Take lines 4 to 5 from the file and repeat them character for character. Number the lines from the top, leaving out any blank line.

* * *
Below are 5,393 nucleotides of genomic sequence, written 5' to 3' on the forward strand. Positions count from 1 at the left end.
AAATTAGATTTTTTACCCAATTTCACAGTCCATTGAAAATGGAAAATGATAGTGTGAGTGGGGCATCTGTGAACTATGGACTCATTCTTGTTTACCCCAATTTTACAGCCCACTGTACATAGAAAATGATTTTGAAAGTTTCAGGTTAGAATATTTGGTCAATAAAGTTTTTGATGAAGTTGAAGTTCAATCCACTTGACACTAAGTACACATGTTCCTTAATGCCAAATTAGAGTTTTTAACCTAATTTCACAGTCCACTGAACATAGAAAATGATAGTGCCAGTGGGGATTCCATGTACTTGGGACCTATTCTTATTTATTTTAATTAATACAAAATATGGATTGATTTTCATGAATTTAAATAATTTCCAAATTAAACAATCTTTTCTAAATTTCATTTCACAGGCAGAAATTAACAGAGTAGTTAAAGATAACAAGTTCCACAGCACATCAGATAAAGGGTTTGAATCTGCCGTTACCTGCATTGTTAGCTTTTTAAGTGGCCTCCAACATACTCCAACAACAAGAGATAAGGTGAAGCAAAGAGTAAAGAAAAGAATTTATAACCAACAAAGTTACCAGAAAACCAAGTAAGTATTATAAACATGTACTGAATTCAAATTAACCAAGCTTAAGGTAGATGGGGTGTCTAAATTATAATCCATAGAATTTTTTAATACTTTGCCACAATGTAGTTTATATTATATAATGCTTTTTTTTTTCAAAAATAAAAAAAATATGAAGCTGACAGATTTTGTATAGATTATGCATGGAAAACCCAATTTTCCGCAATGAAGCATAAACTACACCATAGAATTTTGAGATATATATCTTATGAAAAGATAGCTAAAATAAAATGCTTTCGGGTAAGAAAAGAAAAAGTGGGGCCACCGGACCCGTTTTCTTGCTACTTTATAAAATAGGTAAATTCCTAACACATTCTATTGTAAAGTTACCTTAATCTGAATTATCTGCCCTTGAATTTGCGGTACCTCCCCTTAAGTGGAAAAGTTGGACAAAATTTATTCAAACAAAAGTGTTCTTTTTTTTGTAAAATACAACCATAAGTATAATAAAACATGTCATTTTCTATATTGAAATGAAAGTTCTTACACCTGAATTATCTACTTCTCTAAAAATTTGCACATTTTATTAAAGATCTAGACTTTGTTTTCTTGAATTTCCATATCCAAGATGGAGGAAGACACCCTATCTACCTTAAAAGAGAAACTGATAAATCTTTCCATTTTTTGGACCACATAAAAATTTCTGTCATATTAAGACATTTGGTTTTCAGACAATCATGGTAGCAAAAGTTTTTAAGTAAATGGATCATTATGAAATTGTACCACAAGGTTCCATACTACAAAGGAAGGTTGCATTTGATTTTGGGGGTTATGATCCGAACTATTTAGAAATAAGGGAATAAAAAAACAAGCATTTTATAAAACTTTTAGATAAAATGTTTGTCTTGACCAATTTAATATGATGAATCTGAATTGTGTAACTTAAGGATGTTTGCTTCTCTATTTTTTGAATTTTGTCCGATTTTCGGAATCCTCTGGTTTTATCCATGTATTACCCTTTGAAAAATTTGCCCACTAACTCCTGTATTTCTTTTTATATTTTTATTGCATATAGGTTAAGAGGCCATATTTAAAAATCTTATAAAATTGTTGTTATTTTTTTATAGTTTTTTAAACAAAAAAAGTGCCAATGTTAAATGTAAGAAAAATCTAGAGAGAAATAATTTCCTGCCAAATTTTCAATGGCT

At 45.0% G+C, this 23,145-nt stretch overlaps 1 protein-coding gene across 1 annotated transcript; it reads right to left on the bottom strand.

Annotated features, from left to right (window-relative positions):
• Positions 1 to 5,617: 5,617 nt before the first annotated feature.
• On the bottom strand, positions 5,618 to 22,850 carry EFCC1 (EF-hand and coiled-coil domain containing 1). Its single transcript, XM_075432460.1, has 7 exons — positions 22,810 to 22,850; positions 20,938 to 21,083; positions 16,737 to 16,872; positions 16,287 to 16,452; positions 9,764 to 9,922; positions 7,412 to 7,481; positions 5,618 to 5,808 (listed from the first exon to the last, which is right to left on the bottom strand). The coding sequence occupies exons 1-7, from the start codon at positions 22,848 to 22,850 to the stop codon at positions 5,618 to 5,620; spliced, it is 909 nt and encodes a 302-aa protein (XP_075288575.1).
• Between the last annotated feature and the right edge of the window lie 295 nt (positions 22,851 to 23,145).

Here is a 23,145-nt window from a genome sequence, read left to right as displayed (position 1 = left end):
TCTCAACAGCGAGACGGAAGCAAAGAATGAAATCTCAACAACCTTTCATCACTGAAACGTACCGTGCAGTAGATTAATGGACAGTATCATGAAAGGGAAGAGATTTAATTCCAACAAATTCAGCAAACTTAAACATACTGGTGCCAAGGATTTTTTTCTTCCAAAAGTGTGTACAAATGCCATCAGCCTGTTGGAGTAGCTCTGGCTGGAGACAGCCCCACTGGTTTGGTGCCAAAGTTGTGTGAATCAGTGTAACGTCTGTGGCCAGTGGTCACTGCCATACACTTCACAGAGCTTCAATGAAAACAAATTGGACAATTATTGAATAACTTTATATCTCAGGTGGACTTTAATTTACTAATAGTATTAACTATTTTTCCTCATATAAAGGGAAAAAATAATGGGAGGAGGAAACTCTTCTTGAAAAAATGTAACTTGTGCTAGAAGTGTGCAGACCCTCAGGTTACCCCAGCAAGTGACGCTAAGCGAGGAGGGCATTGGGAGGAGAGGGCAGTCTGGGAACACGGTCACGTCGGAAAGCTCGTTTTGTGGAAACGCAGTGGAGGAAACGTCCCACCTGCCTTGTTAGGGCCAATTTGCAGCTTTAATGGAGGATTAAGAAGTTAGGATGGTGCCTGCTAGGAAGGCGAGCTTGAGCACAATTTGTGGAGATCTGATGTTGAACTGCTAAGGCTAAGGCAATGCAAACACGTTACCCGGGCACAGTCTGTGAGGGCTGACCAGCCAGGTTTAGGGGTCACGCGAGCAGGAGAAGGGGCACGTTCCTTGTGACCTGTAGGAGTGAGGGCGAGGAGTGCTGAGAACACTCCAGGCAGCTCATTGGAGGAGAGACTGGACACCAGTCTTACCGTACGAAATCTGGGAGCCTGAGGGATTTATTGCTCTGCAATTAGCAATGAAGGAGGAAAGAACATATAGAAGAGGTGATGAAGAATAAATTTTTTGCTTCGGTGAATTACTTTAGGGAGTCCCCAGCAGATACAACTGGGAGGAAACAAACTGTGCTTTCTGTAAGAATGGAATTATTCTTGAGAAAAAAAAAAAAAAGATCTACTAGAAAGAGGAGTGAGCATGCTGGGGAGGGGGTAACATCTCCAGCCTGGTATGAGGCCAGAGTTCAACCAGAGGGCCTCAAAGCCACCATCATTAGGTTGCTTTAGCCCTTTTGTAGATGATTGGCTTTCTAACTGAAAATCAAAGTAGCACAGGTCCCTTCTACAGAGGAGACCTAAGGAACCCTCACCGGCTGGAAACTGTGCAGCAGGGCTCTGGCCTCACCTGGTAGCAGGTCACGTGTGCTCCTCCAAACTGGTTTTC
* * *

Annotated features, from left to right (window-relative positions):
• Positions 1 to 5,617: 5,617 nt before the first annotated feature.